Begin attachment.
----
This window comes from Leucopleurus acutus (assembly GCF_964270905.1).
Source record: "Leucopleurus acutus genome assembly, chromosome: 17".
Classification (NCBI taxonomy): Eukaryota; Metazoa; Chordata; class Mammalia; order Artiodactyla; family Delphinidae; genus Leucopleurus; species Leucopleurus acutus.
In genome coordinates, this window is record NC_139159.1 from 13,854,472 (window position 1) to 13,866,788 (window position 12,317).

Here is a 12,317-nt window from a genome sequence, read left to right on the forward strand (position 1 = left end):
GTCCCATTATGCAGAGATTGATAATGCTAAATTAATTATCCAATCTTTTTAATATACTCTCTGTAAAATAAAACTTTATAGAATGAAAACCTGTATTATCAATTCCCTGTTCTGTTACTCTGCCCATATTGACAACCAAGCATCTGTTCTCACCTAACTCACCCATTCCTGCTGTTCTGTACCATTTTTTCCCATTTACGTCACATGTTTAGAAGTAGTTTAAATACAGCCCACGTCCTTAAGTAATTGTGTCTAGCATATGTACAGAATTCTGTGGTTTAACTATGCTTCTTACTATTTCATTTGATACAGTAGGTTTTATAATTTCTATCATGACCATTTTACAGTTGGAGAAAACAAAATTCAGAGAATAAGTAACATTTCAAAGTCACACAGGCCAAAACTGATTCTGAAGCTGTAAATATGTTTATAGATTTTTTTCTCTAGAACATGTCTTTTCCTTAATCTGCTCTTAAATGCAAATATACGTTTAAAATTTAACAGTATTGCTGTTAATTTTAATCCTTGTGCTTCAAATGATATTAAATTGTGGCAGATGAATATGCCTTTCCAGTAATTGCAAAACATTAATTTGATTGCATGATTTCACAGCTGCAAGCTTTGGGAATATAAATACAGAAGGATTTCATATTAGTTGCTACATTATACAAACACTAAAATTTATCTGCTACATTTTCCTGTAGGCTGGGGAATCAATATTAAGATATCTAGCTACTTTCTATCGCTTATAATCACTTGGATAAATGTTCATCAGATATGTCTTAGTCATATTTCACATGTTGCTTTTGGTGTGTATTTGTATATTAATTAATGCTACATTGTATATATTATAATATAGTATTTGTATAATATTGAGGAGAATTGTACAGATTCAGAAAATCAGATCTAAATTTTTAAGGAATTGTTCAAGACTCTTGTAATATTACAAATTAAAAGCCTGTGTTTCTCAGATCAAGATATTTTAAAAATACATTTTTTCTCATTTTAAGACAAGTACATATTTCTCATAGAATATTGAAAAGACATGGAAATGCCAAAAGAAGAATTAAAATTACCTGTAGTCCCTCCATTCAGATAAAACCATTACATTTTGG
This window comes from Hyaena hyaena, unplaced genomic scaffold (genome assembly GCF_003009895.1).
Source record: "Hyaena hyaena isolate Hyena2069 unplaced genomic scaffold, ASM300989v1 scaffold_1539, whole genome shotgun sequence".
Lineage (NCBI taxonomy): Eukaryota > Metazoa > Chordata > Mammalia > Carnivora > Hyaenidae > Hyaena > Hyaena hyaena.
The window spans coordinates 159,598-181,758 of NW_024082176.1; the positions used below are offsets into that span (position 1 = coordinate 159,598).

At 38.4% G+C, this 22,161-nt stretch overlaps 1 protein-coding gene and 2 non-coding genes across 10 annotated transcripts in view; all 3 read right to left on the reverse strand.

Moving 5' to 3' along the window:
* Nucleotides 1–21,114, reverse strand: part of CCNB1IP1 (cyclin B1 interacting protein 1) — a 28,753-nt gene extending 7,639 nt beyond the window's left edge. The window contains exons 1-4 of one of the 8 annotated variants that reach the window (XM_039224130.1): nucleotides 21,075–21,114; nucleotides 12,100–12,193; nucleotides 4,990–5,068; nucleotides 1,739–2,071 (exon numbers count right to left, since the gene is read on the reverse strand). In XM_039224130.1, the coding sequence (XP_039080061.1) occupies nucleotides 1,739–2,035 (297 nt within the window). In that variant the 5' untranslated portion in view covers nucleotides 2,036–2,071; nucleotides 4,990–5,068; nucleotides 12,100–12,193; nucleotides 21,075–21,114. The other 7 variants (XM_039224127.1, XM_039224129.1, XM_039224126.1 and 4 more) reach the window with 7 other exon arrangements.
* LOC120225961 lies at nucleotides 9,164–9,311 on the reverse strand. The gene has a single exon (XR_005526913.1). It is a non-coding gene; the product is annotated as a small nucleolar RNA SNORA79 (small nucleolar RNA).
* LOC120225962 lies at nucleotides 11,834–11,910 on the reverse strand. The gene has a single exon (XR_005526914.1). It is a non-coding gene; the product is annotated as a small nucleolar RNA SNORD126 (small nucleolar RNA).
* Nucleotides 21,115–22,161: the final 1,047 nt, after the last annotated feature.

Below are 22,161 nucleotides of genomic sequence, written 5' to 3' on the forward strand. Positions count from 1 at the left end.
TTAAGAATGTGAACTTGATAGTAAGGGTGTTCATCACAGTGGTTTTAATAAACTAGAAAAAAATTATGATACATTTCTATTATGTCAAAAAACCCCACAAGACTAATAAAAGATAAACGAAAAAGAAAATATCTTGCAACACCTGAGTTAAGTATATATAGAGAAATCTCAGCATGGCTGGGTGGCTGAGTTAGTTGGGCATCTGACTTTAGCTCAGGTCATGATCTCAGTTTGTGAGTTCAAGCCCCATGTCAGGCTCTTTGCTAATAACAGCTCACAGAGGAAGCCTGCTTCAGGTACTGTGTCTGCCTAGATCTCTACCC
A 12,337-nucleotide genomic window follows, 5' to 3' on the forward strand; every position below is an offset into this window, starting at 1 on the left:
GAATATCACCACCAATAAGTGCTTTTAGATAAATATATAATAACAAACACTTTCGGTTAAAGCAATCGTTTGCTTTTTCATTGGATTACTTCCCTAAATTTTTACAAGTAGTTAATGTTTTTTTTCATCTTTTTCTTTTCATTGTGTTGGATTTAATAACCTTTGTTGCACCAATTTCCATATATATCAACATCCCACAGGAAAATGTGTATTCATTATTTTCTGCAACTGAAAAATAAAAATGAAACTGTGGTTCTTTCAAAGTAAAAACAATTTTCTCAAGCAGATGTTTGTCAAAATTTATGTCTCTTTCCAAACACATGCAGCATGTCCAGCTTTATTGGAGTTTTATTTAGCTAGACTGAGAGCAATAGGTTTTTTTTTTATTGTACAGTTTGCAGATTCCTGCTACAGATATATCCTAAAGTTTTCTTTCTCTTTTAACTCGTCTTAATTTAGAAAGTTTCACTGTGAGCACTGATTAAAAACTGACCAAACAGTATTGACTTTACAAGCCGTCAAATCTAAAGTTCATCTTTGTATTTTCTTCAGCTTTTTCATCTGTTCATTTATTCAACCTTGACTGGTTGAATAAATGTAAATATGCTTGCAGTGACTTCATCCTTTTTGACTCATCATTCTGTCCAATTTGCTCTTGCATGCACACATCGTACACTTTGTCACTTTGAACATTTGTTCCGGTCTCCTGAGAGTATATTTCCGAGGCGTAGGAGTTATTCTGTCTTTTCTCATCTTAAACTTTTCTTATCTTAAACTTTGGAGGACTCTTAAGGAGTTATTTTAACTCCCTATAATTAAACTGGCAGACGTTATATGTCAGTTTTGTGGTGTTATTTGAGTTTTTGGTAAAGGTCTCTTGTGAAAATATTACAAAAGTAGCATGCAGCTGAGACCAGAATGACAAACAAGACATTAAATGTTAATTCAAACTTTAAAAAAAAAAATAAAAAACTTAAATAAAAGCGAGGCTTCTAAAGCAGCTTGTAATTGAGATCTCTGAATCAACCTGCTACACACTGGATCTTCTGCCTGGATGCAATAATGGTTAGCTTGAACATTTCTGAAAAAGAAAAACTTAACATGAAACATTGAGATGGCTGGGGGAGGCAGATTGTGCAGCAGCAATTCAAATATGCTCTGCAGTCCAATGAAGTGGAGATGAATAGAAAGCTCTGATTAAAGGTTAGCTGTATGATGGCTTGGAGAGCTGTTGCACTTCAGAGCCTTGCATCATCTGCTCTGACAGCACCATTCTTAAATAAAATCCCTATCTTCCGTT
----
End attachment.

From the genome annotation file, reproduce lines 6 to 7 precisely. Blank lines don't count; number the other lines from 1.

GTCCCATTATGCAGAGATTGATAATGCTAAATTAATTATCCAATCTTTTTAATATACTCTCTGTAAAATAAAACTTTATAGAATGAAAACCTGTATTATCAATTCCCTGTTCTGTTACTCTGCCCATATTGACAACCAAGCATCTGTTCTCACCTAACTCACCCATTCCTGCTGTTCTGTACCATTTTTTCCCATTTACGTCACATGTTTAGAAGTAGTTTAAATACAGCCCACGTCCTTAAGTAATTGTGTCTAGCATATGTACAGAATTCTGTGGTTTAACTATGCTTCTTACTATTTCATTTGATACAGTAGGTTTTATAATTTCTATCATGACCATTTTACAGTTGGAGAAAACAAAATTCAGAGAATAAGTAACATTTCAAAGTCACACAGGCCAAAACTGATTCTGAAGCTGTAAATATGTTTATAGATTTTTTTCTCTAGAACATGTCTTTTCCTTAATCTGCTCTTAAATGCAAATATACGTTTAAAATTTAACAGTATTGCTGTTAATTTTAATCCTTGTGCTTCAAATGATATTAAATTGTGGCAGATGAATATGCCTTTCCAGTAATTGCAAAACATTAATTTGATTGCATGATTTCACAGCTGCAAGCTTTGGGAATATAAATACAGAAGGATTTCATATTAGTTGCTACATTATACAAACACTAAAATTTATCTGCTACATTTTCCTGTAGGCTGGGGAATCAATATTAAGATATCTAGCTACTTTCTATCGCTTATAATCACTTGGATAAATGTTCATCAGATATGTCTTAGTCATATTTCACATGTTGCTTTTGGTGTGTATTTGTATATTAATTAATGCTACATTGTATATATTATAATATAGTATTTGTATAATATTGAGGAGAATTGTACAGATTCAGAAAATCAGATCTAAATTTTTAAGGAATTGTTCAAGACTCTTGTAATATTACAAATTAAAAGCCTGTGTTTCTCAGATCAAGATATTTTAAAAATACATTTTTTCTCATTTTAAGACAAGTACATATTTCTCATAGAATATTGAAAAGACATGGAAATGCCAAAAGAAGAATTAAAATTACCTGTAGTCCCTCCATTCAGATAAAACCATTACATTTTGG
This window comes from Hyaena hyaena, unplaced genomic scaffold (genome assembly GCF_003009895.1).